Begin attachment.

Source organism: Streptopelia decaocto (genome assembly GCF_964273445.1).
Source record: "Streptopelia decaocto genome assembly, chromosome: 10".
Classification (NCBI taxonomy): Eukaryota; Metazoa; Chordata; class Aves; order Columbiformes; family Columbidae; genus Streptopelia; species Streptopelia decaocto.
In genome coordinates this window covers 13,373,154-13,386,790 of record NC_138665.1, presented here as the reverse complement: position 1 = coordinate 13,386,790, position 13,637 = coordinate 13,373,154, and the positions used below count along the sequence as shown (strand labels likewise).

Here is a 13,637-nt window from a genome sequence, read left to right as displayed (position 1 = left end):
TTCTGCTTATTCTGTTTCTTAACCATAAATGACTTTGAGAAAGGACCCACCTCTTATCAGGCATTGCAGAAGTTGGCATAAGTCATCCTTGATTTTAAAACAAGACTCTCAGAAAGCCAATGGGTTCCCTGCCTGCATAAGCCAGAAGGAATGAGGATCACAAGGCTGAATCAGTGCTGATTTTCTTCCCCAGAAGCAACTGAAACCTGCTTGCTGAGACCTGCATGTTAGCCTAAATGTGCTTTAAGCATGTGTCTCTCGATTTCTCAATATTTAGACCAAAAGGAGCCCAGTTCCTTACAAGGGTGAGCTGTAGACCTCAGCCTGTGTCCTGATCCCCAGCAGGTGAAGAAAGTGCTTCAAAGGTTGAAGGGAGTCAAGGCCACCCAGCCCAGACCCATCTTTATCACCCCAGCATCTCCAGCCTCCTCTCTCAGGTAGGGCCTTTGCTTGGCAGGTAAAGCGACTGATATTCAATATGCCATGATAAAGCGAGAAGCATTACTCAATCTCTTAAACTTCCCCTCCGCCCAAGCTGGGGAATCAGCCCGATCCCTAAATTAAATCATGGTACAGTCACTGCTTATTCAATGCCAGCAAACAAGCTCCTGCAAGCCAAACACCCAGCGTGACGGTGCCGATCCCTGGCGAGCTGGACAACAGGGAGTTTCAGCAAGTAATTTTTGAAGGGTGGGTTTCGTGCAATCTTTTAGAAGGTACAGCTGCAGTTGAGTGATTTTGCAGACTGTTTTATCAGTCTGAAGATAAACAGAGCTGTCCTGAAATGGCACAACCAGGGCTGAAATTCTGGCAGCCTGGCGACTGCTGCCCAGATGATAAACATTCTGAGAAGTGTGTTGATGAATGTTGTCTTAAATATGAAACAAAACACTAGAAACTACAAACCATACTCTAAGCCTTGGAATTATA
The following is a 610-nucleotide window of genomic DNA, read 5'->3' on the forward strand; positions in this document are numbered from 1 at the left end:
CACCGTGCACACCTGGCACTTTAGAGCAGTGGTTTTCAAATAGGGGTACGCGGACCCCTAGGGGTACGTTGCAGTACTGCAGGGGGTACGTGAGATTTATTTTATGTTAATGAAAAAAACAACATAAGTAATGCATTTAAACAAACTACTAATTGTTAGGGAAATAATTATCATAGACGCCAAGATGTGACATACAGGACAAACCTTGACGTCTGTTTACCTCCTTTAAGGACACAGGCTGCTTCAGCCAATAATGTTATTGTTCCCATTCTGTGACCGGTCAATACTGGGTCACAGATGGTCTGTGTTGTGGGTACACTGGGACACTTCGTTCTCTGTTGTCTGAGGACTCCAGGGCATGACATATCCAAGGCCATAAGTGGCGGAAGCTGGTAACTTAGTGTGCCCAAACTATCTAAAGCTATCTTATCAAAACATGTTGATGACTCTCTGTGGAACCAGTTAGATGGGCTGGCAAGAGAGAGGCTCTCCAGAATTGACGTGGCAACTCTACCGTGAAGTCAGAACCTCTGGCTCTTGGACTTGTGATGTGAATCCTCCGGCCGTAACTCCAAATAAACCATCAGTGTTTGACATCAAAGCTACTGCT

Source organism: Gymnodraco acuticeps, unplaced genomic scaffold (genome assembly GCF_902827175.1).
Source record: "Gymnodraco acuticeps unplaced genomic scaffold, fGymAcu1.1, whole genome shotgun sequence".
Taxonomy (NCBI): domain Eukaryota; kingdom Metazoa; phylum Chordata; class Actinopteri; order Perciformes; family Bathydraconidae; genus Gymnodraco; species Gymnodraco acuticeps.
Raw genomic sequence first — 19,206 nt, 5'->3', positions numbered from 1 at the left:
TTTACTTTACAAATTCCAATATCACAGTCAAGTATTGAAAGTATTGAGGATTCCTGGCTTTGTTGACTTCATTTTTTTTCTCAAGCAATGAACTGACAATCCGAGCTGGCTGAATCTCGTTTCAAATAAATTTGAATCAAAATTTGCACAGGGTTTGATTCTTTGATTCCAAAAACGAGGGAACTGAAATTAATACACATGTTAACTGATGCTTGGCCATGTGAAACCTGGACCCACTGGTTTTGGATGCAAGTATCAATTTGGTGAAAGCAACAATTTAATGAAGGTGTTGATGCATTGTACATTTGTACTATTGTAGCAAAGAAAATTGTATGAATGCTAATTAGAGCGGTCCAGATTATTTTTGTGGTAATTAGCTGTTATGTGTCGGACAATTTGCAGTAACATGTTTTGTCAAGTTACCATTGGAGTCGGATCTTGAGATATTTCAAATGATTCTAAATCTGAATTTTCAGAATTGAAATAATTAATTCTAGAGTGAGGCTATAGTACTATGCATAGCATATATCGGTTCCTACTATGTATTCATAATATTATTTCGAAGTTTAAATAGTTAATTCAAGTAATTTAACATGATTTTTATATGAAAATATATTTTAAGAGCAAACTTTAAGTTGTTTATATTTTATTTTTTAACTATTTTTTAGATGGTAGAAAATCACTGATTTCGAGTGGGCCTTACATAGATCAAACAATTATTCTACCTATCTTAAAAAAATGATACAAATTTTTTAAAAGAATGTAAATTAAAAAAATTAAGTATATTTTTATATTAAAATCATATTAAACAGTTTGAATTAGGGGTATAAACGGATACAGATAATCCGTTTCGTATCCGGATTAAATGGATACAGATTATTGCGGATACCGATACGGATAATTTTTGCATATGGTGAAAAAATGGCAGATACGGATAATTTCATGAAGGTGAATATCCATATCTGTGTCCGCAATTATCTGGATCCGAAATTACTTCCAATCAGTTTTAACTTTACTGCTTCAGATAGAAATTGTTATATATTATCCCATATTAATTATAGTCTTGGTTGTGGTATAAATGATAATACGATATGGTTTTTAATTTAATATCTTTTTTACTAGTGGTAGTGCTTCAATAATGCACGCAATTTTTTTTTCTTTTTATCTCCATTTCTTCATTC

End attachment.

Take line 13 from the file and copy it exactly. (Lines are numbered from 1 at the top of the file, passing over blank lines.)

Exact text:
TTTACTTTACAAATTCCAATATCACAGTCAAGTATTGAAAGTATTGAGGATTCCTGGCTTTGTTGACTTCATTTTTTTTCTCAAGCAATGAACTGACAATCCGAGCTGGCTGAATCTCGTTTCAAATAAATTTGAATCAAAATTTGCACAGGGTTTGATTCTTTGATTCCAAAAACGAGGGAACTGAAATTAATACACATGTTAACTGATGCTTGGCCATGTGAAACCTGGACCCACTGGTTTTGGATGCAAGTATCAATTTGGTGAAAGCAACAATTTAATGAAGGTGTTGATGCATTGTACATTTGTACTATTGTAGCAAAGAAAATTGTATGAATGCTAATTAGAGCGGTCCAGATTATTTTTGTGGTAATTAGCTGTTATGTGTCGGACAATTTGCAGTAACATGTTTTGTCAAGTTACCATTGGAGTCGGATCTTGAGATATTTCAAATGATTCTAAATCTGAATTTTCAGAATTGAAATAATTAATTCTAGAGTGAGGCTATAGTACTATGCATAGCATATATCGGTTCCTACTATGTATTCATAATATTATTTCGAAGTTTAAATAGTTAATTCAAGTAATTTAACATGATTTTTATATGAAAATATATTTTAAGAGCAAACTTTAAGTTGTTTATATTTTATTTTTTAACTATTTTTTAGATGGTAGAAAATCACTGATTTCGAGTGGGCCTTACATAGATCAAACAATTATTCTACCTATCTTAAAAAAATGATACAAATTTTTTAAAAGAATGTAAATTAAAAAAATTAAGTATATTTTTATATTAAAATCATATTAAACAGTTTGAATTAGGGGTATAAACGGATACAGATAATCCGTTTCGTATCCGGATTAAATGGATACAGATTATTGCGGATACCGATACGGATAATTTTTGCATATGGTGAAAAAATGGCAGATACGGATAATTTCATGAAGGTGAATATCCATATCTGTGTCCGCAATTATCTGGATCCGAAATTACTTCCAATCAGTTTTAACTTTACTGCTTCAGATAGAAATTGTTATATATTATCCCATATTAATTATAGTCTTGGTTGTGGTATAAATGATAATACGATATGGTTTTTAATTTAATATCTTTTTTACTAGTGGTAGTGCTTCAATAATGCACGCAATTTTTTTTTCTTTTTATCTCCATTTCTTCATTC